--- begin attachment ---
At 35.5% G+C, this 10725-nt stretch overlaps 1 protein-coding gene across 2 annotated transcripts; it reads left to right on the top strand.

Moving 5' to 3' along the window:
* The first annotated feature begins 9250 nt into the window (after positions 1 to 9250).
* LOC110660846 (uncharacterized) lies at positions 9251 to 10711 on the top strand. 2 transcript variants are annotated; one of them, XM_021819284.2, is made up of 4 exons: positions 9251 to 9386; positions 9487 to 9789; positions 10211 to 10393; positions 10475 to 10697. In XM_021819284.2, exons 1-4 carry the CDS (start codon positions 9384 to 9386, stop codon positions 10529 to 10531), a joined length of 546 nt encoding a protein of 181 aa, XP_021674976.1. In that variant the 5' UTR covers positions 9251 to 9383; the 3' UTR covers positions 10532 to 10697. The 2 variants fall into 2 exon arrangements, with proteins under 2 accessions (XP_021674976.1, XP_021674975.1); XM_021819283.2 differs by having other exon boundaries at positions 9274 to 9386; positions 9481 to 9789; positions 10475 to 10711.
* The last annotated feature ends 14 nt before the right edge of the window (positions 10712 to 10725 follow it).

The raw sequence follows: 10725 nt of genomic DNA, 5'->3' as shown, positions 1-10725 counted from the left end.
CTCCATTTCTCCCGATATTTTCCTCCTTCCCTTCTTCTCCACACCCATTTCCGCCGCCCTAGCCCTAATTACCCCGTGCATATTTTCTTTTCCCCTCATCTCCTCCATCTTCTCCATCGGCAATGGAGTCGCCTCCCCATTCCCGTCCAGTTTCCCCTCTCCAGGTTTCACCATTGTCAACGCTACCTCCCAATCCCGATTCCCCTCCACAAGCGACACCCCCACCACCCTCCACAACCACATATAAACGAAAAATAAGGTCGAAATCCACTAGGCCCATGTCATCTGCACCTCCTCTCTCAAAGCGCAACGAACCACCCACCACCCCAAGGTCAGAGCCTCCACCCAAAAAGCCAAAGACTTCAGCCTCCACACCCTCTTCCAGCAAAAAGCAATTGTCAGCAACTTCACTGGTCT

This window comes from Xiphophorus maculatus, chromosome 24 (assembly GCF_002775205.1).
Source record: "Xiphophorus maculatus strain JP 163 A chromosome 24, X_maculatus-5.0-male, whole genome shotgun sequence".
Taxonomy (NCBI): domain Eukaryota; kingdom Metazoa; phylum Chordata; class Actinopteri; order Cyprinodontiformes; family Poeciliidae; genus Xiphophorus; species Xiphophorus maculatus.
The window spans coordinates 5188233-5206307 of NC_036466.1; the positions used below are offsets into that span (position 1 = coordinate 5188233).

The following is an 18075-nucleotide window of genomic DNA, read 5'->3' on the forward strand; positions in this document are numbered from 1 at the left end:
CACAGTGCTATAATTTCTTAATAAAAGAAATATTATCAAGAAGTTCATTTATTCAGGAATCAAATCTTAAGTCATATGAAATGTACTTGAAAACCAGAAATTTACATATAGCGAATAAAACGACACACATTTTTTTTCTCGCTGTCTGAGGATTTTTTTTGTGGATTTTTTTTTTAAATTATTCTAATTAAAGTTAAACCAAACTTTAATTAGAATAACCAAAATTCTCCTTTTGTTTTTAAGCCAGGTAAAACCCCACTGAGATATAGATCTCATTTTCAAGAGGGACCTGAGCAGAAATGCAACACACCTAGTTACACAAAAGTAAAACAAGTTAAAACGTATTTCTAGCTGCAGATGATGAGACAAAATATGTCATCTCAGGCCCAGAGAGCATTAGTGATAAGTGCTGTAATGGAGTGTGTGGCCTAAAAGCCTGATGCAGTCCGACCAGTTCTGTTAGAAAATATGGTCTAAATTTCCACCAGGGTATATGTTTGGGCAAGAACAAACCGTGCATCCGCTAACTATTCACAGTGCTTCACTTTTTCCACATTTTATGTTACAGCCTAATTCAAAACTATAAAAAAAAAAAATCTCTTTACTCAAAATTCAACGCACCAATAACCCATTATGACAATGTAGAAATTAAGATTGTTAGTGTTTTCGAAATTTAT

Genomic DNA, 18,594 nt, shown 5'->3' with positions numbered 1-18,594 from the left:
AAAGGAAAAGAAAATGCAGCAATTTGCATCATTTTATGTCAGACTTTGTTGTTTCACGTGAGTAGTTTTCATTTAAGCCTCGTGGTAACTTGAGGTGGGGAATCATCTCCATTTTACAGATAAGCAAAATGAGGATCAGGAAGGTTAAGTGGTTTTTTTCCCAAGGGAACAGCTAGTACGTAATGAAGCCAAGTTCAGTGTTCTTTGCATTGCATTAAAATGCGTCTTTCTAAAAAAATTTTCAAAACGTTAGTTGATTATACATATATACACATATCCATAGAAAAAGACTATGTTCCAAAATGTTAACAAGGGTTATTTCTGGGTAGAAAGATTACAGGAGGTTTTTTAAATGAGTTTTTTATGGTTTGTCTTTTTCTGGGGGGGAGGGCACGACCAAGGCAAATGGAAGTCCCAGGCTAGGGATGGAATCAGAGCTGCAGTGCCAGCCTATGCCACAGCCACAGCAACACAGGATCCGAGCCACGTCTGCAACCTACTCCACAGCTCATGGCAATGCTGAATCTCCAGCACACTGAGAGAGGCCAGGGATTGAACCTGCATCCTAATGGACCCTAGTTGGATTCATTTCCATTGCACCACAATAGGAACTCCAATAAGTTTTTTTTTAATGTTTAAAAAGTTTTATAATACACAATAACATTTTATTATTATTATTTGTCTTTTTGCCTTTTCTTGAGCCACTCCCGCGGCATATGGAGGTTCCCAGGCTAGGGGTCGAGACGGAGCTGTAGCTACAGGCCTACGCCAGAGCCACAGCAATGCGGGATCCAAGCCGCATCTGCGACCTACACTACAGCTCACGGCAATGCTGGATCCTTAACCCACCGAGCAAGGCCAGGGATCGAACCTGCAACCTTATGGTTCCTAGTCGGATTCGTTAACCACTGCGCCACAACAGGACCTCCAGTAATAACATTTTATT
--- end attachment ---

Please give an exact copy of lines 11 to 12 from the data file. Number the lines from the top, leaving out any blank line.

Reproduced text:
The window spans coordinates 5188233-5206307 of NC_036466.1; the positions used below are offsets into that span (position 1 = coordinate 5188233).

The following is an 18075-nucleotide window of genomic DNA, read 5'->3' on the forward strand; positions in this document are numbered from 1 at the left end: